Kobo launches new e-reader and service to help grandma set it up

For stalwarts of the printed word that just can’t give up “the feel” of paper books, Rakuten Kobo Inc. is introducing a new e-reader device that it says will finally convert them to the digital experience.

The Kobo Glo HD was unveiled this morning in Toronto. The 6-inch e-ink display offers the highest resolution display on the market for an e-reader, at 300 ppi and 1448 x 1072 resolution. The device has a 1 GHz processor to make those page turns as fast as possible, and includes a built-in night light. It’ll be available in Canada starting May 1 and costs $129.99. It can be pre-ordered from Kobo.com starting April 8.

At a breakfast launch event in Toronto, Michael Tamblyn, president and chief content officer at Kobo, described how Kobo challenged some book lovers that were e-reader holdouts to try the Glo HD for seven days. A video of interview clips with the focus group shows that all of them enjoyed the leap to e-ink.

Kobo was looking for the characteristics of a device they’d want to see to make the jump from print to digital, Tamblyn says, and found that the closest possible fidelity to printed text was priority number one.

“To find that in a device that was at least $100 lower than anything else in the market is a big plus,” he says. “The question we asked ourselves was how do we expand from people that are generally comfortable with technology to people who sit just outside that.”

We did a quick Periscope livestream demo of the new e-reader, which you can watch here if you don’t mind the vertical framing.

Beyond the new e-reader, Kobo is also launching a new support service for first-time e-reader buys. Dubbed Kobo Welcome, it’s a toll-free concierge call-in service exclusive to buyers of the Glo HD. It will help customers get set up with their new device, to the point of loading a book to read.

“You open up a box, you call a number, and you have someone on the other end walk you through the entire process,” Tamblyn says. “Because sometimes you have someone that is 75 years old, or 80 years old, opening that e-reader for the first time.”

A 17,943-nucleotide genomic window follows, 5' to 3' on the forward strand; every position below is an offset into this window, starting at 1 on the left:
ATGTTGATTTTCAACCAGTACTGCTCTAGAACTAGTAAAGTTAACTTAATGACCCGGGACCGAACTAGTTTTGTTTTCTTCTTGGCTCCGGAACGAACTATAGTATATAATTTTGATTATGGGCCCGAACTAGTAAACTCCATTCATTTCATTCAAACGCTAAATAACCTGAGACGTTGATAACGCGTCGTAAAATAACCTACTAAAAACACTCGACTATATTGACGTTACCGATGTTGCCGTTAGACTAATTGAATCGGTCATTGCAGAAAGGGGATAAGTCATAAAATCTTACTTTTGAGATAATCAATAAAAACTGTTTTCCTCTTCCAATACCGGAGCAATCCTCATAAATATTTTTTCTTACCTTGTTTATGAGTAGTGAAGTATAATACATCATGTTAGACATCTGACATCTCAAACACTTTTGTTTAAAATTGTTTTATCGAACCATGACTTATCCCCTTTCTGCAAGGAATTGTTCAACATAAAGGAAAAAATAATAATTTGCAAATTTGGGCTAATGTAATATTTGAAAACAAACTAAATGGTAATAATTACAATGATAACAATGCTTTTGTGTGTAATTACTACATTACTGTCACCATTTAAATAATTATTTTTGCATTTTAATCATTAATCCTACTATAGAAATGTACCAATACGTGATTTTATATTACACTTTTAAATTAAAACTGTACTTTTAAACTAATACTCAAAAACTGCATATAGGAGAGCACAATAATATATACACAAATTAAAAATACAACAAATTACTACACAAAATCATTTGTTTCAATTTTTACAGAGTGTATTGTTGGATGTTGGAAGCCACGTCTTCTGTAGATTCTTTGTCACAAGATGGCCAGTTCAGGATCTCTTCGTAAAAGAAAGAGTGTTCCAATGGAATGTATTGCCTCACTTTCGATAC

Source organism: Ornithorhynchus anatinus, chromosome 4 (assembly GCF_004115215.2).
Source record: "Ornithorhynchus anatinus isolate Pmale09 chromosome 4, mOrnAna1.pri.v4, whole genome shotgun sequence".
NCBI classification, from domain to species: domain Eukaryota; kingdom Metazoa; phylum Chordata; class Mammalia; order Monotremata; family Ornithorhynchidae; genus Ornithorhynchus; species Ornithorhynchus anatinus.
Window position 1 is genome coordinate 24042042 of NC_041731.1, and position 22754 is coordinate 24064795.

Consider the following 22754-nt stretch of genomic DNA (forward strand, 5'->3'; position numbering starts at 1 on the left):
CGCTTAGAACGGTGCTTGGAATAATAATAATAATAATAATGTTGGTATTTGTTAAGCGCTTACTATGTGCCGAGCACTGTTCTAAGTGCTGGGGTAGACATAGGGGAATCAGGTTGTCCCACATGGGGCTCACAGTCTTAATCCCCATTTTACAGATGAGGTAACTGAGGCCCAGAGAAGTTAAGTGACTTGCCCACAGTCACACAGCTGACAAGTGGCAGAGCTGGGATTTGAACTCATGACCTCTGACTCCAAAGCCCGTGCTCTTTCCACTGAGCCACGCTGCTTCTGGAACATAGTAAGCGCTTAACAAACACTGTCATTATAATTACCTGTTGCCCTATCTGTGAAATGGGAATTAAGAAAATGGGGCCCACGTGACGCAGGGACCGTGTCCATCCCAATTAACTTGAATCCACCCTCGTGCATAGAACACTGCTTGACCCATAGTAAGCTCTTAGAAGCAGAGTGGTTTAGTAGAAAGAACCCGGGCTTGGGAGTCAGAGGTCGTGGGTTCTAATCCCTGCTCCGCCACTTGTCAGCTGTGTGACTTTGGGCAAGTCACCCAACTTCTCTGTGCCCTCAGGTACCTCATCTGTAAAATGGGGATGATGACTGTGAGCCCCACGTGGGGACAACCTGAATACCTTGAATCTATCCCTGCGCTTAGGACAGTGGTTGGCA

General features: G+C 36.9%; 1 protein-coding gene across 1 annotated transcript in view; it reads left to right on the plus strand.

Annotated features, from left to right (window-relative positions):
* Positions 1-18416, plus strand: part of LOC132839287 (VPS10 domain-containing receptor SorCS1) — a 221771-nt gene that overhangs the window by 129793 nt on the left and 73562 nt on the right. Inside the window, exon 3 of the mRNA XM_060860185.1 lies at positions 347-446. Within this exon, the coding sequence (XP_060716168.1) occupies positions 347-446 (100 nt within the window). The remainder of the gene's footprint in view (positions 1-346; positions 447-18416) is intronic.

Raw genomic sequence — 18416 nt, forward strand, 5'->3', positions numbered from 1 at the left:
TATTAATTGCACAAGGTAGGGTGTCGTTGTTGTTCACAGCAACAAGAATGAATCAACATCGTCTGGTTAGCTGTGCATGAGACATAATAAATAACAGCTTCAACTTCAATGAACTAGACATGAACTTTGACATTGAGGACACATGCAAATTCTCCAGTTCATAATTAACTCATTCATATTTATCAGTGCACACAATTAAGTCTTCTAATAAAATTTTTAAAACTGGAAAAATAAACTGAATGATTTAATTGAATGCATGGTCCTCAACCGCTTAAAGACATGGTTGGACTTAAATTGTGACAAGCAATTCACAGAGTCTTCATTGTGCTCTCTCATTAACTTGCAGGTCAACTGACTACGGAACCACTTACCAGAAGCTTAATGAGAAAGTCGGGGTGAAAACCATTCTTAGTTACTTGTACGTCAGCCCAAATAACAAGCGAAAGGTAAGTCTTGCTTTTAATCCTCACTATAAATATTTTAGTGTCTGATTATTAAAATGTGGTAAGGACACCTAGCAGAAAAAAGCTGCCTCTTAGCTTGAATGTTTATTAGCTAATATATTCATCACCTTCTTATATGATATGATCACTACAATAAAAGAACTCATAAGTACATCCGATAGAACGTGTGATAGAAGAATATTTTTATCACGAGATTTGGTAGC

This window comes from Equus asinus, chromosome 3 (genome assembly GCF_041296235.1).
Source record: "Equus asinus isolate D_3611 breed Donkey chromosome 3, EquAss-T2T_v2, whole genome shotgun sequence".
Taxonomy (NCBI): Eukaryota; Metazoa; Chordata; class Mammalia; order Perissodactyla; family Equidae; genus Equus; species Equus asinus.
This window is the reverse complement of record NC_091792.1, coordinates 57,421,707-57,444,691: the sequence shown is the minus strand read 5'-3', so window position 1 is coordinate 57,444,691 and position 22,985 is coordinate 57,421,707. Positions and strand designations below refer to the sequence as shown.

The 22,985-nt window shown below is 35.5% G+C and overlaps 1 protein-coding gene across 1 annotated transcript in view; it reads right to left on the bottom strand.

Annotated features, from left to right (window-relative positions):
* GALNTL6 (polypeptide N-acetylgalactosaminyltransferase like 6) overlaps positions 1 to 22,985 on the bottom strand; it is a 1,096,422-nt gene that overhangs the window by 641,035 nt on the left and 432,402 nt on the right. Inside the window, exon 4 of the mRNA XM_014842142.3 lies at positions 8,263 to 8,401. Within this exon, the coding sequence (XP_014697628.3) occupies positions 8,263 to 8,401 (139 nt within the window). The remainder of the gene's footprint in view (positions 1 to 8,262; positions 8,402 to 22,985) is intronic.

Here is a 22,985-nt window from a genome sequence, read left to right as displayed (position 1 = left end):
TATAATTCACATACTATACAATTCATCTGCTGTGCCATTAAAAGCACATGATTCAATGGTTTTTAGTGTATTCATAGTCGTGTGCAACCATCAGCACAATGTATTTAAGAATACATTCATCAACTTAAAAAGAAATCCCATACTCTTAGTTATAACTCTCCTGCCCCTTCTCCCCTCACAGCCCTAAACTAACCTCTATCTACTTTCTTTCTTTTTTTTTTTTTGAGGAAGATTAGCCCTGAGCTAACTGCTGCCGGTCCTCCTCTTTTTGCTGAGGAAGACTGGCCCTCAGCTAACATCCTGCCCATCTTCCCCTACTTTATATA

It all goes back to immersing the reader in the book they are reading, Tamblyn says, and to do that you want to make the device as invisible as possible. That is part of the reason that Kobo has scaled back on the gamification aspects of its Reading Life social networking features. While Reading Life is still available in a separate section on the e-reader, Kobo used to insert messages from it directly into the reading experience.

“We had a sub-set of our customer base that really likes them and at the same time a large section that just wants to be in the book,” Tamblyn says. “Those people didn’t want things coming at them from the sides that would knock them out of that experience.”

Kobo will continue to push on building community around e-books, he says. But he wouldn’t elaborate on any specific plans at the moment.

Kobo Welcome will be available between 9 AM and 9 PM local time, seven days a week, and is supported in Canada, the U.S., Australia, New Zealand, France, Germany, Italy, Netherlands, Spain, the U.K., and Portugal.

The Kobo Glo HD is available May 1 for consumers in the U.S., Australia and New Zealand as well. It’s available May 22 in France, and June 1 in the U.K., Italy, Netherlands, Germany, and Spain.

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Jim Love, Chief Content Officer, IT World Canada

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Brian Jackson
Brian Jacksonhttp://www.itbusiness.ca
Editorial director of IT World Canada. Covering technology as it applies to business users. Multiple COPA award winner and now judge. Paddles a canoe as much as possible.

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